Picking On Yahoo, Part Two
I rarely fill out surveys online, but given the ridiculous new password-prompting policy on Yahoo, I jumped at the chance to help them out when I saw their prominent “Help Us Improve Yahoo” ad on my Yahoo Finance page. Sweet fennel! A way for me to quickly and constructively voice my displeasure about Yahoo without having to interrupt Dustin from his Tetris experiment.
Clicking on the survey link, however, led to one of the worst designed surveys I’ve ever tried to participate in. Here’s the screenshot:
So what’s wrong here? In order of importance:
- This is not even a survey about Yahoo Finance. It’s about Yahoo Mail.
- I count 9 questions on the screen and I’m only “10% complete”. I extrapolate from this that in order to complete the survey, I will need to answer ALMOST 100 QUESTIONS. This was the point that they lost me… and I *wanted* to fill out a survey.
- Each question has 10 choices. Is that *really* necessary? How about just “poor, neutral, excellent”? The amount of brainpower required to make such granular judgements is prohibitive in surveys like this.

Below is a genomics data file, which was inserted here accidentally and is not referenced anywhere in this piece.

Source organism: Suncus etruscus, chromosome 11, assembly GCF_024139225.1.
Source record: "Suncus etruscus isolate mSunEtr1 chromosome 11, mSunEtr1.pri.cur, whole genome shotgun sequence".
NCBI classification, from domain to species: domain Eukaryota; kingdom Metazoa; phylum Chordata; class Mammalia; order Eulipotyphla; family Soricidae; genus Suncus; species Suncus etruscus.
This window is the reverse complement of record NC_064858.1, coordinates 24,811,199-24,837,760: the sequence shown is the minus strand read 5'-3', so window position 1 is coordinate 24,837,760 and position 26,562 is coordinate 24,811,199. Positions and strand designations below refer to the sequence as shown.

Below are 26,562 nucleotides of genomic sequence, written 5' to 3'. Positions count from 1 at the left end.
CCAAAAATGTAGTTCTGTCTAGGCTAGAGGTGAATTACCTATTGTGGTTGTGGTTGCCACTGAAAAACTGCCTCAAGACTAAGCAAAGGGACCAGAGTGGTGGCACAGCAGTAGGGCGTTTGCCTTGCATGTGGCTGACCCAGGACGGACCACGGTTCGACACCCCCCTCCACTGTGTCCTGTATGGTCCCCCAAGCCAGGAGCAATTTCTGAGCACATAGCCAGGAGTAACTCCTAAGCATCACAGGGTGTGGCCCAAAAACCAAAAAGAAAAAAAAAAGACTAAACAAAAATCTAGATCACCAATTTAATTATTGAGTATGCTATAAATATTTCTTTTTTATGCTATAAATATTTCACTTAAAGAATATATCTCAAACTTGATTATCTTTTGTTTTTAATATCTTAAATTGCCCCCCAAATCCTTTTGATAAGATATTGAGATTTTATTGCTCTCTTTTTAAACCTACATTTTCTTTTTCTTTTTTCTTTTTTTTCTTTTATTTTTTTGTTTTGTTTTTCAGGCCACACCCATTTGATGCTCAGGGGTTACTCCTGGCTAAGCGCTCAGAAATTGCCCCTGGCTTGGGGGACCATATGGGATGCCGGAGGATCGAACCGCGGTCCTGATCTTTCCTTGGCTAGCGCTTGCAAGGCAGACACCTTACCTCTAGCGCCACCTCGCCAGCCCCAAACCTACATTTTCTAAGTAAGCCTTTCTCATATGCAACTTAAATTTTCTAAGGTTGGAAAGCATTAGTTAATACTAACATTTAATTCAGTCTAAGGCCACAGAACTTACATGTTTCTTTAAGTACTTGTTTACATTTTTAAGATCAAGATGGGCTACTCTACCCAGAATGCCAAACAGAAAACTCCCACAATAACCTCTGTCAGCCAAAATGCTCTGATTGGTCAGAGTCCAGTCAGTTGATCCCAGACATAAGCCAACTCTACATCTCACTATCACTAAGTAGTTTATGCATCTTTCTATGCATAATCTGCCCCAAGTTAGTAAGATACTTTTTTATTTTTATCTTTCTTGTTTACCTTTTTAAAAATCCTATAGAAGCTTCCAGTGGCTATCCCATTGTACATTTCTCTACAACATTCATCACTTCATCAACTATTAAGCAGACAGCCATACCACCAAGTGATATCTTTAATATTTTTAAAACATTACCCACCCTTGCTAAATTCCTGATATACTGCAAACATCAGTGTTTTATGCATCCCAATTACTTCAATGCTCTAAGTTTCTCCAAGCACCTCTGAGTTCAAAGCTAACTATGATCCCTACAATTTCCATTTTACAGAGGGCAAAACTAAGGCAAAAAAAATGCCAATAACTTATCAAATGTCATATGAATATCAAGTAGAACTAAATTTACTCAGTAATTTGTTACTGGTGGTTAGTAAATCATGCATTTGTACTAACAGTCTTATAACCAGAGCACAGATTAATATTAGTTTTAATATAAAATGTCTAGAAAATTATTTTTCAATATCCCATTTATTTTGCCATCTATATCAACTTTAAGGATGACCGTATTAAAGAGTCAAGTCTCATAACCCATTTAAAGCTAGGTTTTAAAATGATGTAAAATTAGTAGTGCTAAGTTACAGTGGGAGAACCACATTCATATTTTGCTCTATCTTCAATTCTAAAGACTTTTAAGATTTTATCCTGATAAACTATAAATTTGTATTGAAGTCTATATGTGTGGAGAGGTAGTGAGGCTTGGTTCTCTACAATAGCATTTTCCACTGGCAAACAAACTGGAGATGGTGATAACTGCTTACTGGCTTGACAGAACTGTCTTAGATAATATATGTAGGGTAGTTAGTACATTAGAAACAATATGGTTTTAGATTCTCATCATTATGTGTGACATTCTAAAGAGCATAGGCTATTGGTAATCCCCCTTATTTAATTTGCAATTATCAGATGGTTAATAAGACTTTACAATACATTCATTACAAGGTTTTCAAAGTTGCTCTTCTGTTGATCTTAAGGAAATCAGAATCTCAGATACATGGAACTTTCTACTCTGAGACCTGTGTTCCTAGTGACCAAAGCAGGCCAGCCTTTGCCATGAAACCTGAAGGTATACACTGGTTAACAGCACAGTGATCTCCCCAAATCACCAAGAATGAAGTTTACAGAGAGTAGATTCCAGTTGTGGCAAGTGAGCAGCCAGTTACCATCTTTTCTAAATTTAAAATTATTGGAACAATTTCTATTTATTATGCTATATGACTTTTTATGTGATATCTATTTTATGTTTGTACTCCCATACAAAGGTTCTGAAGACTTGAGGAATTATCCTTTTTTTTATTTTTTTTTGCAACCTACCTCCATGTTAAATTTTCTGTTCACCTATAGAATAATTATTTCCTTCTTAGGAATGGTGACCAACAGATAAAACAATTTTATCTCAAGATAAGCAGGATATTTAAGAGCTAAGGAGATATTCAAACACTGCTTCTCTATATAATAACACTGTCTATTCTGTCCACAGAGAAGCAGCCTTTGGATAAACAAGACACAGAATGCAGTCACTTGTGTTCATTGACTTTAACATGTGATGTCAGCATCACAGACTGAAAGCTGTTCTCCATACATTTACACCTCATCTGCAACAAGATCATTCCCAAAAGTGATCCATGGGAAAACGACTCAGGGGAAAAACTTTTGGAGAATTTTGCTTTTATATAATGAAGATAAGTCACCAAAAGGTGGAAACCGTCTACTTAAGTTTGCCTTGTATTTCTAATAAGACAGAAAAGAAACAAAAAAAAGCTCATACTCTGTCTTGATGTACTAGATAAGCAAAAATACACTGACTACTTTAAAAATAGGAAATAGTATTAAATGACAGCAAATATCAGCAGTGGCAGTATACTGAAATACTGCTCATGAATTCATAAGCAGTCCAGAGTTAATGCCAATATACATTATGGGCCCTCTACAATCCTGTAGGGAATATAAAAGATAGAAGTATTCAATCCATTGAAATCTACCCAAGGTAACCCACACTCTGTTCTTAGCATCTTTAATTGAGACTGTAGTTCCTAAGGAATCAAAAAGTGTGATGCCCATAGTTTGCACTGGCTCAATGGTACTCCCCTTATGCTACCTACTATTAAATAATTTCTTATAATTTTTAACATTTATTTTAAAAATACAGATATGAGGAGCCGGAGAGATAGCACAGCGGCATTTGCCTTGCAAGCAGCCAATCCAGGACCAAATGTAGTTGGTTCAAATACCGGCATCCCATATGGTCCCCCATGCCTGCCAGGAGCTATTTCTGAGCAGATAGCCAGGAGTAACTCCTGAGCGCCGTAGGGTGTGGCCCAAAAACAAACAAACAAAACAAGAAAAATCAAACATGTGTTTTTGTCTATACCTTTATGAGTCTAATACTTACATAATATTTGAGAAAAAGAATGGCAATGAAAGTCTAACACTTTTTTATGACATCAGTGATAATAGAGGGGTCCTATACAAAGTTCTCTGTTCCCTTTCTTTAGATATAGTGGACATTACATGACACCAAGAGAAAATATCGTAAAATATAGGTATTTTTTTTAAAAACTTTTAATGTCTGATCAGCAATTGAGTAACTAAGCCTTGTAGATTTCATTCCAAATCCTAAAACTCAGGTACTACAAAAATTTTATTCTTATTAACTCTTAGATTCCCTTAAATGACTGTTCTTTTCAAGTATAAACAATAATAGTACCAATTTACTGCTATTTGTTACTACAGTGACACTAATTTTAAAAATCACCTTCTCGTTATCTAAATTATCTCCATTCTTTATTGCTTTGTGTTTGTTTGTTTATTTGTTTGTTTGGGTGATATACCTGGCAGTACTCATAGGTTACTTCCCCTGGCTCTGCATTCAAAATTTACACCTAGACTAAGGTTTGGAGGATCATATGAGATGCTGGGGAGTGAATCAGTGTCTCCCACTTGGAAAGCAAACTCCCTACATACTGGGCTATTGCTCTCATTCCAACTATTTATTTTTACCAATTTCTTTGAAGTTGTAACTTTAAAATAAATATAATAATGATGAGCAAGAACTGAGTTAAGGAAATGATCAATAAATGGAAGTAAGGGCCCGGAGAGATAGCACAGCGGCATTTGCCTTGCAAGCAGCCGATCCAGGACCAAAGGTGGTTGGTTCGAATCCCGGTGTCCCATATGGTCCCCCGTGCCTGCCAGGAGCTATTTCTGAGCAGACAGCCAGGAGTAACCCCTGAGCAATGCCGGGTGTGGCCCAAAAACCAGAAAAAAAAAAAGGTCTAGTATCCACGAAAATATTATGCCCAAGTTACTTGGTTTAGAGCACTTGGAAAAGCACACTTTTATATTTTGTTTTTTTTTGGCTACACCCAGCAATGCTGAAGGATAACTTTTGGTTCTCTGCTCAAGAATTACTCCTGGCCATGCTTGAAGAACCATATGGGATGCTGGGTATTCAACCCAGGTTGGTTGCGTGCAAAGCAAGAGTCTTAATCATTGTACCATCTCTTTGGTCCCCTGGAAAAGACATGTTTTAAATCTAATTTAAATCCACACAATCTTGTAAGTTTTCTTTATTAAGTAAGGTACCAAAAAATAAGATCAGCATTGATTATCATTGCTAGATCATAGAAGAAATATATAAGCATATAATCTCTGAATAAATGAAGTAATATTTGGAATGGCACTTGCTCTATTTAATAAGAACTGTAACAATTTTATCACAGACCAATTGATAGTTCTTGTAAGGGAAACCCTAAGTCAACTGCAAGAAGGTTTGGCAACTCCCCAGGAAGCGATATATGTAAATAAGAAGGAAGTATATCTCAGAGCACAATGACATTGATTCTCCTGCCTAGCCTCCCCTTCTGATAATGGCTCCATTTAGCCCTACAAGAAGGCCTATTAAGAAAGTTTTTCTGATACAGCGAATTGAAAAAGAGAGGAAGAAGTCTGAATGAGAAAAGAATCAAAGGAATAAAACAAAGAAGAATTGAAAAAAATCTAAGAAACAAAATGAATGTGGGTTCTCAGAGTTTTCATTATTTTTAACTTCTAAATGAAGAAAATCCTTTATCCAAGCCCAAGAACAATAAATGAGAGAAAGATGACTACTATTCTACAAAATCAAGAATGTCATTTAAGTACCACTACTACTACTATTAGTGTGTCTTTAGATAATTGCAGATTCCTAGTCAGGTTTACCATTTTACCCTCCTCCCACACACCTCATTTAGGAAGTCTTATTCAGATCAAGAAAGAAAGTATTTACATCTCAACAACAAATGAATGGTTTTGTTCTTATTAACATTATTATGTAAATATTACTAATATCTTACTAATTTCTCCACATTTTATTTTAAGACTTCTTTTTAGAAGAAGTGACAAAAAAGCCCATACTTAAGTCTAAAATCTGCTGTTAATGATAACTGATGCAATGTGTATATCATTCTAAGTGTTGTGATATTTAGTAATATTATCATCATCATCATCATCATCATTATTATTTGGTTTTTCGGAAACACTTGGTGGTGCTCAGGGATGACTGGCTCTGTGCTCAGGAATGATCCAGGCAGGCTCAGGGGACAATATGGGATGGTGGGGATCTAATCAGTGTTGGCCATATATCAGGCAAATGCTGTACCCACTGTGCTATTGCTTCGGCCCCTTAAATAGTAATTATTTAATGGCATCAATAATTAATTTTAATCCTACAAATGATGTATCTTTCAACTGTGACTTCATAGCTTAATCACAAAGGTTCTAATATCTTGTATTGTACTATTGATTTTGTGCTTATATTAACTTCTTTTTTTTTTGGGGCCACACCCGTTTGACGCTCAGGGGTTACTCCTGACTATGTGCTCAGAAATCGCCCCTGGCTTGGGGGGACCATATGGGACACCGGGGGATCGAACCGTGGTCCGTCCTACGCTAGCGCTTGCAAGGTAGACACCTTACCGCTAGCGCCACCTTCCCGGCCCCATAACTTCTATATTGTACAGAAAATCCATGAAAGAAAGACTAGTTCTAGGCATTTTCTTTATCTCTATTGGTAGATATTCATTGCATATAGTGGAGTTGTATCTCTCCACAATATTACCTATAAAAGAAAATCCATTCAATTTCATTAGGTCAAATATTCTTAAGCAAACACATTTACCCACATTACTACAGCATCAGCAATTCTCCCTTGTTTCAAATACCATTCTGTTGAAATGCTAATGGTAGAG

- Once I decided that I didn’t want to fill out every single item on this survey and maybe just check if there was anything related to Yahoo Finance or the password-prompting thing, I clicked “Continue” to quickly skip to other screens. Sorry, no go. It’s all or nothing. Unless I’m willing to fill out every single radio button in this survey (in order!) I cannot even participate. I want to give Yahoo *some* data and they won’t take it unless I give them *all* data.
This is really bad practice, Yahoo. You have presented a survey that will not only receive much less participation than it should, but the data you *do* get will not even be representative of your user base. The only people who will fill this out are people who are extremely patient, extremely concerned about you, and in possession of a lot of free time. Is that really representative of your user base? Cut this thing down to one page and you’ll learn a lot more.